Solution: Always submit music as close to the musical genre/style as is possible. If you don’t have that type of music, save your energy (and money) and submit for other postings that better match your musical style.

#2 – POOR PRODUCTION QUALITY/”DEMO” RECORDINGS SUBMITTED – Most of our job postings are for immediate music needs, and many times there simply isn’t time available to go back and request a finished quality recording from someone submitting for a job. With today’s top digital samplers, the bar has been raised quite high in terms of the quality and level of production values that are expected, to the point that in our industry submitting “demo quality” recordings is no longer practical.

Solution: Always submit finished quality music, and avoid low-resolution or demo quality recordings. Your music will be listened to and judged as if it were finished quality.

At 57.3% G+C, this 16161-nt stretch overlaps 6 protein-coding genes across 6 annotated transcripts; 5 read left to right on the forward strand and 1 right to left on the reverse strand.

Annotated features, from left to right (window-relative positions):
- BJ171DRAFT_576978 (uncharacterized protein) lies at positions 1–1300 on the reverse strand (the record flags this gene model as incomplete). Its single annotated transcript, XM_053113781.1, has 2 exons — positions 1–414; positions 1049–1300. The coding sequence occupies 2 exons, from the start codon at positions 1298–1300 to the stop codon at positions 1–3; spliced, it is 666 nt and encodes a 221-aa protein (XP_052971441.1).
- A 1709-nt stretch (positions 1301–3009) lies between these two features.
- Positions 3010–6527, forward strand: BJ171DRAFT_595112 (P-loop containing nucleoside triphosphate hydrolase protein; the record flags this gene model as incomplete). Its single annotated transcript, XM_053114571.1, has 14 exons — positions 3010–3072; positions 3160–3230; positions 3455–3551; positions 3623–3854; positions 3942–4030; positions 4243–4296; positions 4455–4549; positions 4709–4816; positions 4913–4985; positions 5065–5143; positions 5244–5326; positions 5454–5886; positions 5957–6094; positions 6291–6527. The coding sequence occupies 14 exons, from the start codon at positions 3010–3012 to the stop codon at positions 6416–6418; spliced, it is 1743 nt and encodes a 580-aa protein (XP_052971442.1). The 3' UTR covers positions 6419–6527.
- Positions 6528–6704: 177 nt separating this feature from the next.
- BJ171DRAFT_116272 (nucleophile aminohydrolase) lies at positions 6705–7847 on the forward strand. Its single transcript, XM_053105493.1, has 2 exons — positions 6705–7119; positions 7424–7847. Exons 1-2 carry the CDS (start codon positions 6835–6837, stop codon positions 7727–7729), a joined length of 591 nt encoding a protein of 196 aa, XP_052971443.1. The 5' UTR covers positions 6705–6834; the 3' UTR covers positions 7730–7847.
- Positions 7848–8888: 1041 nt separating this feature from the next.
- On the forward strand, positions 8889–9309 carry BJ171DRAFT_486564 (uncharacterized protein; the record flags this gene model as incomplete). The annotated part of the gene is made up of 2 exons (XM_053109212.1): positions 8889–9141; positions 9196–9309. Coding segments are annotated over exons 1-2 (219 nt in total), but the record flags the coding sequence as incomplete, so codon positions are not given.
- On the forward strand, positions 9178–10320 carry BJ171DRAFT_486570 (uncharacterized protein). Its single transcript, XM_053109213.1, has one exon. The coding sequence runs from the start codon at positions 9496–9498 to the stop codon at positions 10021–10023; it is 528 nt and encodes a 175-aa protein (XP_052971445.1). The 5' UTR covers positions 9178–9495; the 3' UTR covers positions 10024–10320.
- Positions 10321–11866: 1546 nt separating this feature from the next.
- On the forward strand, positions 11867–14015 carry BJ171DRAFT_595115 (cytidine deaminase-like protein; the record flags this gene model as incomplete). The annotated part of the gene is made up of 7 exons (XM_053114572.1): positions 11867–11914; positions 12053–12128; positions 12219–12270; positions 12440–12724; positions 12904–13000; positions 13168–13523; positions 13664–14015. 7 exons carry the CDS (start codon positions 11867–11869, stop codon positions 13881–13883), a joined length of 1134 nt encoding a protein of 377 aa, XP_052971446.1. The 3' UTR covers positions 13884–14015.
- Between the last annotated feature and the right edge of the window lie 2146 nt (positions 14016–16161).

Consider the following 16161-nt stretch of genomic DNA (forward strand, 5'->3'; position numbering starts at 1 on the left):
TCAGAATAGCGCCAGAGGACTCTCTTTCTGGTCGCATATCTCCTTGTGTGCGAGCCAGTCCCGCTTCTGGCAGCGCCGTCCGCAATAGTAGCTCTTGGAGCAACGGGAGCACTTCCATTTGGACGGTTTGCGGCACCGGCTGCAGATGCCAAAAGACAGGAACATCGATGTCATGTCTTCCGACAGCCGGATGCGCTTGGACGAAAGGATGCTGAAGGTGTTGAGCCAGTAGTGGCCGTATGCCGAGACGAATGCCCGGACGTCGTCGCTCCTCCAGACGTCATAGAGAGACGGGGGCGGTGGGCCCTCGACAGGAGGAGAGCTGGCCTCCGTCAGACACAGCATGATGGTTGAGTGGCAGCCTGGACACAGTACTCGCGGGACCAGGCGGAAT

#3 – TOO MUCH MUSIC SUBMITTED – Ideally submitting between 1 and 10 tracks on a single CD is a good fit for today’s music supervisors who have very limited time available to listen to submissions. Sending huge CDs (10+ tracks) or even worse, sets of CDs quickly gets your music not listened to – the supervisors simply don’t have the time.

Solution: Submit your best music, no more than 10 songs/cues/tracks. If the supervisor wants to hear more, they’ll contact you and request it. TIP: Make the first 5-10 seconds of each track compelling enough to entice the listener to hear the remainder of the track. It’s during the first 5-10 seconds that a listener typically decides whether to skip the track or listen to more of it. Avoid repetitious or unexciting intros to music – get to the heart of the music quickly in the track. You can always create a version later with an intro, an ending, etc.

#4 – INADEQUATE OR UNCERTAIN CONTACT INFO – Believe it or not, people often do not include adequate contact information that is easily identifiable and allows for quick contact between a job poster and a submitter if the poster is interested in hiring or licensing music from the submitter. Burying the contact info in small print on the inside liner card of the CD case is not a good idea!